Vincent readily agreed, and they worked quietly together, gathering up the dishes, flatware, and linens, sealing up any uneaten portions of food, and stowing it all away in the picnic basket, leaving only their mugs and the thermos of tea to enjoy while they talked. While Catherine folded away the tablecloth and straightened out their cushions, Vincent fetched a few pillows, added more wood to the fire, and offered Catherine the extra blanket to help keep her legs warm as she reclined on the lounge chair pads, sipping her tea.

She’s so beautiful, he thought, surreptitiously watching her as he moved the picnic basket aside and settled into their nest, pouring more tea into his mug. How the reflected light from the cavern walls loves her! ‘The smiles that win, the tints that glow, But tell of days in goodness spent.’ Yes, she glows, my sweet Catherine.

Catherine finished her tea and reached wordlessly for his mug to set them both aside and snuggle against him, laying her head on his shoulder, his arm curling about her waist to tuck the blanket around her back. She took his other hand and kissed it gently, saying, “I promise you, Vincent, I have no intention of quitting my job. But I do intend to make some changes. No, ‘intend’ is the wrong word. I need to make changes.”

“Tell me,” he replied softly.

“The Nolan trial.” She paused and sighed deeply. “Joe and D.A. Moreno gave me an incredible opportunity and a profound responsibility to serve as lead prosecuting attorney on that trial and make sure that monster was convicted for abusing his family and beating his little son to death. We finally finished the sentencing, and the mountain of paperwork that came with it, this week. But Vincent, I’m completely frazzled. I’m worn to the bone, physically and mentally. I can’t keep putting in these hours. I just can’t – I’ll burn out!”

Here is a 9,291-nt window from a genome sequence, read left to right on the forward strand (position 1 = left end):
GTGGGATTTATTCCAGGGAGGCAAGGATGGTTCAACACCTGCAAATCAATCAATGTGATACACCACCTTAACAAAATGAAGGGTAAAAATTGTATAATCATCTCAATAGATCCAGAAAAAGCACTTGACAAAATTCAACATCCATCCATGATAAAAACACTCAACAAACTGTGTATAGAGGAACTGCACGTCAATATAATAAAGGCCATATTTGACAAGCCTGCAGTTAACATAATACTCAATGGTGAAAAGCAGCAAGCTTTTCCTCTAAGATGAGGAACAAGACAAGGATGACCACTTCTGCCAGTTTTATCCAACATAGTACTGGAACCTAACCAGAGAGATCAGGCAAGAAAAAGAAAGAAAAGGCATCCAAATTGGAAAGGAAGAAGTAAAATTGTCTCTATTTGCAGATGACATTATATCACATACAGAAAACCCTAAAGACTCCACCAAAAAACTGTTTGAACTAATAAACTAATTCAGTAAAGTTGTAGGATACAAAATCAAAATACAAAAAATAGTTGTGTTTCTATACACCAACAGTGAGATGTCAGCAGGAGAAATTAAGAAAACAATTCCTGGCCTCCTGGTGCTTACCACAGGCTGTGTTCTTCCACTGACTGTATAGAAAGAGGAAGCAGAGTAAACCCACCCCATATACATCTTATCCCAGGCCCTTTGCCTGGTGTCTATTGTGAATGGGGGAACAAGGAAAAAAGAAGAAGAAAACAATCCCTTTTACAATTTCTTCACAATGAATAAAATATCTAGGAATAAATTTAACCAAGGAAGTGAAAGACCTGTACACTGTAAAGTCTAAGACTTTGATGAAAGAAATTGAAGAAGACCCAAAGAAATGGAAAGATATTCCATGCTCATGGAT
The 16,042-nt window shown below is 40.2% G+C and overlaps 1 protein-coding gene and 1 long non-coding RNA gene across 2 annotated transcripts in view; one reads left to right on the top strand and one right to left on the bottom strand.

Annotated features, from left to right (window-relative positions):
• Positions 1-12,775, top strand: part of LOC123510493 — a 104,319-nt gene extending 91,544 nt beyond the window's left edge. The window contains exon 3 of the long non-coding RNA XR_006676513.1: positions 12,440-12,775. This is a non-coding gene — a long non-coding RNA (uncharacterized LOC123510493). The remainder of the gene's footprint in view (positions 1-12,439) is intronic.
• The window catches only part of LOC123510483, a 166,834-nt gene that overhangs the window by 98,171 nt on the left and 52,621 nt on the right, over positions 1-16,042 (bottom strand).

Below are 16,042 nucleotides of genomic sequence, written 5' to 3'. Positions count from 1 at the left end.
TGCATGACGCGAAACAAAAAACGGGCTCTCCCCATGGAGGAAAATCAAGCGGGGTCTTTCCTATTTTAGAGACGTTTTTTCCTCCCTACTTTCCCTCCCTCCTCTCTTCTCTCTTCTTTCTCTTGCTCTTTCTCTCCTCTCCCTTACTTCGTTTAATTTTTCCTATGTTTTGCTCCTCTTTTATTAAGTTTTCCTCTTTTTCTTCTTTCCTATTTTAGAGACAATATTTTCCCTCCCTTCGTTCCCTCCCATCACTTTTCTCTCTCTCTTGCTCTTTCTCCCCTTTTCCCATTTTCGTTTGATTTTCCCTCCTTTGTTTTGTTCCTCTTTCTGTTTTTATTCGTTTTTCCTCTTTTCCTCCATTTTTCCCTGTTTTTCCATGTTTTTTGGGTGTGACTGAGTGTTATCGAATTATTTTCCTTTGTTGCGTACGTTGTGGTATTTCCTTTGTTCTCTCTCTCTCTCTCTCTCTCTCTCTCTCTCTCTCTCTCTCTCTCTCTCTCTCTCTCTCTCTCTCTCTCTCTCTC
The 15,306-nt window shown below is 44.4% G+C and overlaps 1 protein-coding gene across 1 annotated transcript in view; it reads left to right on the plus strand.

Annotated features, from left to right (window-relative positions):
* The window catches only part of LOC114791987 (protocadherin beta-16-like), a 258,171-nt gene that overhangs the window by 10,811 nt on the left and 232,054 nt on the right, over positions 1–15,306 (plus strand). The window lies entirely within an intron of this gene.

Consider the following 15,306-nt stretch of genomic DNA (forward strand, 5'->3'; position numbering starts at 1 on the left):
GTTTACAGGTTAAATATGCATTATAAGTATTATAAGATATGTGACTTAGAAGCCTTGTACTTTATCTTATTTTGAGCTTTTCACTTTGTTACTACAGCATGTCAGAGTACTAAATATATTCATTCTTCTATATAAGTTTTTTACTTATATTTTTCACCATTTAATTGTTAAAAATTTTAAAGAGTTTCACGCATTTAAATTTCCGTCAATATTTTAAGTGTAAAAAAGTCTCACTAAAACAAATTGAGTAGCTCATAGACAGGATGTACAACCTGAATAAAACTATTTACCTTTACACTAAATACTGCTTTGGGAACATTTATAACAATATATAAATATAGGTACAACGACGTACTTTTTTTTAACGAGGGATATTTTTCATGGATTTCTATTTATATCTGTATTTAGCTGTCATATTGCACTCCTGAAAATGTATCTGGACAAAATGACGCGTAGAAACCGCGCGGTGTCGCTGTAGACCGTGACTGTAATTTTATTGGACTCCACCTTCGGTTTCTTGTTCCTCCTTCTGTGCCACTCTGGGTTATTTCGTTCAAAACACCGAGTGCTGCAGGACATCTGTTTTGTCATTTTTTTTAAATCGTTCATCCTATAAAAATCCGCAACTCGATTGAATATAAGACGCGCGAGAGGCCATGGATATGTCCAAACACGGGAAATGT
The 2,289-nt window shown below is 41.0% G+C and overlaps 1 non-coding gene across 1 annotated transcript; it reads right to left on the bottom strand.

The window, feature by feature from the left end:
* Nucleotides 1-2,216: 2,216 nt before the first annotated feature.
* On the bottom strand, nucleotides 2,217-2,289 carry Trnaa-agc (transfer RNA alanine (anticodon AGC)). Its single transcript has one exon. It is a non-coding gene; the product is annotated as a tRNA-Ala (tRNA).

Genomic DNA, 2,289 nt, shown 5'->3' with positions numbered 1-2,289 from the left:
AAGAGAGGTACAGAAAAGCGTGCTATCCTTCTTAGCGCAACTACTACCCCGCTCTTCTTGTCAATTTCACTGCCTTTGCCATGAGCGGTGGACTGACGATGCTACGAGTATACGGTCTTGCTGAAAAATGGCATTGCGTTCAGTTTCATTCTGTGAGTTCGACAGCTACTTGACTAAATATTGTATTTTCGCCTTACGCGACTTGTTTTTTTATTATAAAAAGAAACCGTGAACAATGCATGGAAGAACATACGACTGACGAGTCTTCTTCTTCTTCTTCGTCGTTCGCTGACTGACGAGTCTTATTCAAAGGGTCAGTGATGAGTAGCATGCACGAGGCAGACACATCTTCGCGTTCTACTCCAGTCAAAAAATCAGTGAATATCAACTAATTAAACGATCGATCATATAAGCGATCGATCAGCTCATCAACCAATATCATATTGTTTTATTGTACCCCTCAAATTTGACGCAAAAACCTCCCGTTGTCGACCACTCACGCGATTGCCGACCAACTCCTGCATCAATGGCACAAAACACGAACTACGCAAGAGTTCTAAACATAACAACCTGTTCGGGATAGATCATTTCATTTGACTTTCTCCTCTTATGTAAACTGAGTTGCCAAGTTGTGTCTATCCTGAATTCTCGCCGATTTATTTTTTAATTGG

She sat up with a sigh and turned to look directly at him. “And the press! It’s been a nightmare. I expected to be hounded at the courthouse and at work. That’s what comes with being lead attorney on a high profile case. But now that the trial’s over, there’s this pushy Daily News reporter who’s determined to do a profile piece on me, and he won’t take no for an answer. ‘Crime victim turns avenging angel,’ or some other overblown tabloid drivel. He’s been leaving tons of messages for me at work and even on my answering machine at home. But Thursday was the last straw! He actually had the nerve to sneak past my doorman and show up at my apartment after ten at night to try to interview me.”

“What!” the Protector growled, and Catherine quickly moved to stroke his hair and soothe him.

“It’s all right! Everything’s okay,” she crooned. “I saw him through the peephole in my door and called security to have him removed from the building. He never even talked to me. In a way, he actually did me a favor by being so stupidly aggressive. I asked building security to report the incident to his superiors at the paper, and he’s been officially reprimanded and instructed to drop the story unless he wants to be fired for misconduct.”